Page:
Coverboy Returns: Makoto

Makoto, our first FTM CoverboyWhen we last talked to Makoto, he was just a teenager who was full of worries about his future and dealing with GID.

Since then, he's entered college, started hormone treatments, and is preparing for a career in social work.

Now, he's made a trip to Tokyo with his girlfriend and his best friend, S, and so he decided to stop by our offices to have a chat.

You were our first Coverboy Interviewee. When we published your article, did anything happen?

Everyone seemed to have read it! I kept hearing "Hey, I know you!" and "Oh, I read your article!"


And, you've come to Tokyo now to start looking for work, right? Tokyo is definitely convenient for job hunting, but what kind of company or work are you looking for?

What I'm thinking of right now is something related to medicine or therapy. Maybe a social worker or that kind of thing.

How are you progressing in that?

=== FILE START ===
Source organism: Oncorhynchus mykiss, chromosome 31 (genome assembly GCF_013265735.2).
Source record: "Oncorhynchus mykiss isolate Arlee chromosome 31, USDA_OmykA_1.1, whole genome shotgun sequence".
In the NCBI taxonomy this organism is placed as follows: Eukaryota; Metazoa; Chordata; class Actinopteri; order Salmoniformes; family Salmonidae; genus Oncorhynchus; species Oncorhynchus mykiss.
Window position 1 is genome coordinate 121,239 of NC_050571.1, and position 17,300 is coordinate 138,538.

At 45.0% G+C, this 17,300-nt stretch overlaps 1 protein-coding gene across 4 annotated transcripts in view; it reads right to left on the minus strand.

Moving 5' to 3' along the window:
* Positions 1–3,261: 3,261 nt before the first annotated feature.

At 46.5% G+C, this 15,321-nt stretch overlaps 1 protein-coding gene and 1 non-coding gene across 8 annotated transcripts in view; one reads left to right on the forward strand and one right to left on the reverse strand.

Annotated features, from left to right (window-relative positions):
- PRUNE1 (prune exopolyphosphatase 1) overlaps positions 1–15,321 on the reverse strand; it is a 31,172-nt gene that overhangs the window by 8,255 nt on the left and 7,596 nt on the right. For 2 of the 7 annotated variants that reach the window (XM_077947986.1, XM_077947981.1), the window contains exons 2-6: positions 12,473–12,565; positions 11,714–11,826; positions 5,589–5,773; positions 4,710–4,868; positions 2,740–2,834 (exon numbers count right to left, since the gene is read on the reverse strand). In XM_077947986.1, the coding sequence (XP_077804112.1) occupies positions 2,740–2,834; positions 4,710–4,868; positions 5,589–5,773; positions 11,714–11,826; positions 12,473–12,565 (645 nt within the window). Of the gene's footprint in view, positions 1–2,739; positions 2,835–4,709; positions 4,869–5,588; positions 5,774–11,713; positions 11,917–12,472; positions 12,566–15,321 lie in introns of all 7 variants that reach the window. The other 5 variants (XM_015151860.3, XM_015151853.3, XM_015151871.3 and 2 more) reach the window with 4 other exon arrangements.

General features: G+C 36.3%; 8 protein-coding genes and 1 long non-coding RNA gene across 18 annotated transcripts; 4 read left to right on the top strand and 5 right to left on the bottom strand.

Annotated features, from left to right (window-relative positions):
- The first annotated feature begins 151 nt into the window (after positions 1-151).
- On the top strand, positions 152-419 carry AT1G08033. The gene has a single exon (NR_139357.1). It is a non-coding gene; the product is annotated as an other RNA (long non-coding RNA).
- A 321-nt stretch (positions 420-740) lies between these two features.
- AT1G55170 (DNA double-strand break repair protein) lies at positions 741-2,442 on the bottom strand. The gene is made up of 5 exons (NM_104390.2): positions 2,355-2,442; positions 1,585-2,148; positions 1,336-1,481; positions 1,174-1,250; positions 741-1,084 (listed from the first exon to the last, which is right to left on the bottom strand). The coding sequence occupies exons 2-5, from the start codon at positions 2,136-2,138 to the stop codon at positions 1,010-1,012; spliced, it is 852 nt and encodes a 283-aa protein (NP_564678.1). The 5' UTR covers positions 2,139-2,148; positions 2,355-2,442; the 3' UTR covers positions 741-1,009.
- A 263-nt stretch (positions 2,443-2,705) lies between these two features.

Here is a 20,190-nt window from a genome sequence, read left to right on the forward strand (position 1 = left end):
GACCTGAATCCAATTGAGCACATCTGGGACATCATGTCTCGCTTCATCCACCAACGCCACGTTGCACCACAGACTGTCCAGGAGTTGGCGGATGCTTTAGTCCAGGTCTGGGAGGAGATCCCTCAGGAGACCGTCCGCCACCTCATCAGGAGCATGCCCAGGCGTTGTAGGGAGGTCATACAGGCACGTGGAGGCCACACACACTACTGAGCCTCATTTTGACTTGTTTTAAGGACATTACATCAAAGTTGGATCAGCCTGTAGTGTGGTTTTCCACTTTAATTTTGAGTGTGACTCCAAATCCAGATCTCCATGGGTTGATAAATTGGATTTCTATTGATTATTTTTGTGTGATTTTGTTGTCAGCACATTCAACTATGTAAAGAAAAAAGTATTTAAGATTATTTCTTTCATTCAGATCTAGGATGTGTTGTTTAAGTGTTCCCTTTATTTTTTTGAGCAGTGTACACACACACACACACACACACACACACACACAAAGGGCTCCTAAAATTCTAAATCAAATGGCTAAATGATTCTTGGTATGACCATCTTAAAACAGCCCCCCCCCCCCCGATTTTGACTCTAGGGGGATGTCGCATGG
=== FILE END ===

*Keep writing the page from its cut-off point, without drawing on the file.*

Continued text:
Well, my job search has mainly just been looking around and collecting my thoughts so far. I feel like I'm at the point just now to start looking for real. I think summer is probably the best time, when companies are recruiting and college students are out looking.

There's not really much in my hometown, though. If I can, I'd like to be able to work in Tokyo.

If you find a job in Tokyo, you'll be living alone?

No, not alone...

Before, my parents told me that, once I turned 20, if I bring a girl home, they'll recognize our relationship; that I'll be an adult then. So, now that we've both turned 20, I'm just saving up so that we can live together. When I've found a decent job, once I've proved that I can make my own way and saved up enough for us to live together, I want to introduce her to my parents. I'm thinking I want, more than just recognition, to be able to live together.